Have you ever gone into that building where nothing is labeled? No sign tells you where the men’s or women’s room, a conference hall, or swimming pool might be? Or, perhaps, you’ve stayed in a hotel and someone at the front desk isn’t aware of the labels on guest room doors, fitness center, or conference rooms.
We who are blind or visually impaired rightly can get frustrated in either case. Sometimes, some buildings are so old they’ve never been adjusted to Astandards set in the Americans With Disabilities Act. (ADA, 1990) Sometimes, desk clerks or cleaning staff simply weren’t given the information about signs’ accessibility in their fbuildings. Either that’s because management hasn’t remember to implement such important details when orienting them to their job or they don’t know what to look for when we ask for their help.
The truth is, the ADA has set guidelines and stipulations for which kind of signs get labeled in braille, raised print letters, or in a color contrast suited for people who are visually impaired. I’ve included a very interesting presentation by ADADA Great Lakes Center about the various ways signs are or are not required to be labeled.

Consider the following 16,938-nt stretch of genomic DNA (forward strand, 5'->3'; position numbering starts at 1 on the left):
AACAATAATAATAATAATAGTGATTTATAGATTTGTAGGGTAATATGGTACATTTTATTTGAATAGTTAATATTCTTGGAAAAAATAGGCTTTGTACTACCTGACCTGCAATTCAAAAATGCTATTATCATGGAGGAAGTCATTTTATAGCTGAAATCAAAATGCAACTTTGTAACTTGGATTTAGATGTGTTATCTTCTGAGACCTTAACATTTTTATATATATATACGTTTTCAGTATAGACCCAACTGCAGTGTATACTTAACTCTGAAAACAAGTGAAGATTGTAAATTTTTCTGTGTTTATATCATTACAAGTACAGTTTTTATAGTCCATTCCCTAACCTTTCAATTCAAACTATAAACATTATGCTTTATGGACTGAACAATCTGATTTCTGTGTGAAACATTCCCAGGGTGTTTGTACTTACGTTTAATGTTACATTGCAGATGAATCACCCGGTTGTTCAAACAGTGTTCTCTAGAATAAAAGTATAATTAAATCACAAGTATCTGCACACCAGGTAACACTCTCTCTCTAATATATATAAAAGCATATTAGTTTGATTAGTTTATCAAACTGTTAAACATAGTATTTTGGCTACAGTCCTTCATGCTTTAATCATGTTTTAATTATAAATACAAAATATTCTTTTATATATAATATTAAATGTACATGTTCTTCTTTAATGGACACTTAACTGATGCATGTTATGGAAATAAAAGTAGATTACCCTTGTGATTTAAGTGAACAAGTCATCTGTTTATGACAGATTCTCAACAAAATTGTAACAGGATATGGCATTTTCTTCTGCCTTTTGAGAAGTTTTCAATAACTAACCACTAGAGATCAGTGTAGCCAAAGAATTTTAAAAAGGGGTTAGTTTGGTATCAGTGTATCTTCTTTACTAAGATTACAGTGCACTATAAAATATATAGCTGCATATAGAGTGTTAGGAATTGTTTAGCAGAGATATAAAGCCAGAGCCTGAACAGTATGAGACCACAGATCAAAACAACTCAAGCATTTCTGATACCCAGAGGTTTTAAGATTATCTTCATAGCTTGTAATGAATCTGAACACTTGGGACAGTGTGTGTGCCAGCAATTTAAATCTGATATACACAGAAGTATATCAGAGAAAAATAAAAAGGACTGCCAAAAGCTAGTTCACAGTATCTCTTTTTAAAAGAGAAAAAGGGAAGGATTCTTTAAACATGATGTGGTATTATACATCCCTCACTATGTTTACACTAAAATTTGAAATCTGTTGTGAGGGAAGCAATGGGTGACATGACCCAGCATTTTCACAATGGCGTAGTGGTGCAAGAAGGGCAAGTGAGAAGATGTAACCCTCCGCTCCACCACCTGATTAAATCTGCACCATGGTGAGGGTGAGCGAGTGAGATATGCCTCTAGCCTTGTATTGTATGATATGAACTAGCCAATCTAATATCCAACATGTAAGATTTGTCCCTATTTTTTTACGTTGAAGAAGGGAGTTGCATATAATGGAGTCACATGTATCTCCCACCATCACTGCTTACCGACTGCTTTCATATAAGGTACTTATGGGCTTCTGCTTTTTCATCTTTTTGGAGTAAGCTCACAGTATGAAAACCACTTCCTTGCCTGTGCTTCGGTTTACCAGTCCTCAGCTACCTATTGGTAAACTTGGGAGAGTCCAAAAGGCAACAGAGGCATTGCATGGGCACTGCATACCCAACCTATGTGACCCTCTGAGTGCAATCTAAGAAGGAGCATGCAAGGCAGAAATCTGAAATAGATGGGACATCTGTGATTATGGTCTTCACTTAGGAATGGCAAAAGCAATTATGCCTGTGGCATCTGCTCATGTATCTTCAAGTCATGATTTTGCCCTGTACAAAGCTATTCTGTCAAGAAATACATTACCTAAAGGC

Check it out here
How can we help those hotel managers, desk clerks, servers at restaurants or ticket agents at a bus station become more savvy at communicating with us?
Here’s a few suggestions:
- If there are no labels in braille or large print in the hotel where we’ve stayed, call the manager of that franchise or a corporate contact and explain the difficulty you had in navigating the premises. Then, you proceed to explaining that you’re not just speaking for yourself but for anyone needing to navigate where they are going. Perhaps, follow up calls or emails may lead to a discussion of ADA compliance, if necessary. The good hotel manager or owner should be versed on ADA stipulations but may need prompting to connect the dots of legalese to hands-on experience.
2. If that desk clerks or server doesn’t quite understand what you mean by a braille or large print label, then describe what you’re looking for (restroom, conference room, and so forth). When you get there, check in the appropriate places, namely to the left of the door or on the door’s face if it pushes away from you. Then you can show the desk clerk or server the braille, raised print or symbolage. That way, they can be better informed for the next time they see you or another traveler who’s blind or visually impaired.
3. It’s hard, for sure, but being courteous is always a must, especially since in the given moment, you’re speaking in the stead of others like yourself.